d turn U.S. Army vehicles cross the Polish border in Olszyna, Poland, Thursday, Jan. 12, 2017 heading for their new base in Zagan. (AP/Czarek Sokolowski)
A similarly embattled future, even if populated by different actors in a different landscape, was offered by Army General Curtis Scaparrotti, commander of EUCOM, in testimony before the Senate Committee on Armed Services on March 8th.
For him, Russia is the other China. As he put it in a bone-chilling description, “Russia seeks to change the international order, fracture NATO, and undermine U.S. leadership in order to protect its regime, reassert dominance over its neighbors, and achieve greater influence around the globe… Russia has demonstrated its willingness and capability to intervene in countries along its periphery and to project power — especially in the Middle East.”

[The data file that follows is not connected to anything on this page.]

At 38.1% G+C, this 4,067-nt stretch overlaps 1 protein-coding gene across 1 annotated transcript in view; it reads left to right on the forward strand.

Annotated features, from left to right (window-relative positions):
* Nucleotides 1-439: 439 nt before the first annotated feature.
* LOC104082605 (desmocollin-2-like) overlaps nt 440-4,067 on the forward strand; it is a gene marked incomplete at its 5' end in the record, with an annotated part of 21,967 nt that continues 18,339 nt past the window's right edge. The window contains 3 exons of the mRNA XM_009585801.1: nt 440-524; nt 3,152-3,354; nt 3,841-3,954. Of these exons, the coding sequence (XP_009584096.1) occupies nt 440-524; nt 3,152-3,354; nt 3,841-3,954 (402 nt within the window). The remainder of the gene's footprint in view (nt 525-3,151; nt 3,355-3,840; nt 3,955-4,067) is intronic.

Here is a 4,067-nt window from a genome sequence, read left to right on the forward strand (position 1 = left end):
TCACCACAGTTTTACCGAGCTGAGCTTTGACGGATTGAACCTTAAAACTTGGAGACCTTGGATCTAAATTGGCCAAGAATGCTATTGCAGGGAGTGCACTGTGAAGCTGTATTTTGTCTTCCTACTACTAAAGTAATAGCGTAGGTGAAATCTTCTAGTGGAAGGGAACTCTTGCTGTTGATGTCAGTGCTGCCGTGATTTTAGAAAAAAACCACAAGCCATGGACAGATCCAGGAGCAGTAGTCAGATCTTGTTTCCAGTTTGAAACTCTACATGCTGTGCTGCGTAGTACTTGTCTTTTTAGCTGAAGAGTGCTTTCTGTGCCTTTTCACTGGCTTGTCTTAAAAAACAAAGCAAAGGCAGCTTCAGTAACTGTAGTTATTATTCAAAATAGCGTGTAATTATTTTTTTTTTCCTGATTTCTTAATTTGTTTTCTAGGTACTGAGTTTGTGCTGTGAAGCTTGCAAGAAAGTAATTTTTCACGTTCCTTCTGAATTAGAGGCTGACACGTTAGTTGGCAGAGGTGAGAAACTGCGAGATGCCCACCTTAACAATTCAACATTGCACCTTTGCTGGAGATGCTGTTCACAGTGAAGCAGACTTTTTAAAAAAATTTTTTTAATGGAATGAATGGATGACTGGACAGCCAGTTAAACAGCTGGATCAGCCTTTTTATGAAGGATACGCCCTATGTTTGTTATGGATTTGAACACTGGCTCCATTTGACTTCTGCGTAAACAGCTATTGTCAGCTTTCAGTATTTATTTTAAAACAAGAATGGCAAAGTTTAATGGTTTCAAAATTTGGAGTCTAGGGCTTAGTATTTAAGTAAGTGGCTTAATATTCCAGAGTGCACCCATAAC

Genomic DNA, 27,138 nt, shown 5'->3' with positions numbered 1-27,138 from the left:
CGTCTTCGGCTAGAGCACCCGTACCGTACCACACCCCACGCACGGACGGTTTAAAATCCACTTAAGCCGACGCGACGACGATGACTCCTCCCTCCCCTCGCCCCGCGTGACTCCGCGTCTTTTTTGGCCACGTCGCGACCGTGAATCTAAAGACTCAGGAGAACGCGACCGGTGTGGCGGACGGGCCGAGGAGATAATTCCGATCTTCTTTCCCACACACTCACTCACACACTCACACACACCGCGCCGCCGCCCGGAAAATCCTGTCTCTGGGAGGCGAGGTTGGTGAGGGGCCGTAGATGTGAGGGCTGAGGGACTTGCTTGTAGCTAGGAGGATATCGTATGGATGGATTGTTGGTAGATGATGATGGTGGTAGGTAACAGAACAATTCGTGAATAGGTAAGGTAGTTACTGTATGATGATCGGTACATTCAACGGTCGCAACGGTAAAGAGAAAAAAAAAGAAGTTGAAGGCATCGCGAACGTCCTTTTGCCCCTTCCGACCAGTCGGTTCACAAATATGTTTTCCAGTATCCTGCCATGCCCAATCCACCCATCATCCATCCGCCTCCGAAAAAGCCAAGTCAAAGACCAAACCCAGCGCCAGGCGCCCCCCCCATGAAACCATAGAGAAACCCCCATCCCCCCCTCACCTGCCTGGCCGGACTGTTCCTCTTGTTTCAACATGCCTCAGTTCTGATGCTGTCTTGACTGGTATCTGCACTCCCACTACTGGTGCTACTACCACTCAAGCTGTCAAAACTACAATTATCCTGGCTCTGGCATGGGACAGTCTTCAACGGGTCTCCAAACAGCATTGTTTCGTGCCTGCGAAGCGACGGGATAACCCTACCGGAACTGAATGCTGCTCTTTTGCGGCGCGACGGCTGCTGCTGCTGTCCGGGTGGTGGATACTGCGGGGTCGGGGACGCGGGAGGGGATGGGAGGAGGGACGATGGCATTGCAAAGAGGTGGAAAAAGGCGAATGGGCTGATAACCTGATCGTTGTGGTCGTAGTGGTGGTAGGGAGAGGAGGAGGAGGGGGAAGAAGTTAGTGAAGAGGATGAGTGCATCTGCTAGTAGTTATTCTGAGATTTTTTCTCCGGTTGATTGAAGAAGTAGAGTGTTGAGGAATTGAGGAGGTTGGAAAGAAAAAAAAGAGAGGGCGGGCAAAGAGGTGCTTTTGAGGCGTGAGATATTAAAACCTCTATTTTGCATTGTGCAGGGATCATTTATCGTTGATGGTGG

This, needless to say, is not the outlook we’re hearing from President Trump, who has long appeared reluctant to criticize Vladimir Putin or paint Russia as a full-fledged adversary. For American military and intelligence officials, however, Russia unquestionably poses the preeminent threat to U.S. security interests in Europe. It is now being spoken of in a fashion that should bring back memories of the Cold War era. “Our highest strategic priority,” Scaparrotti insisted, “is to deter Russia from engaging in further aggression and exercising malign influence over our allies and partners. [To this end,] we are… updating our operational plans to provide military response options to defend our European allies against Russian aggression.”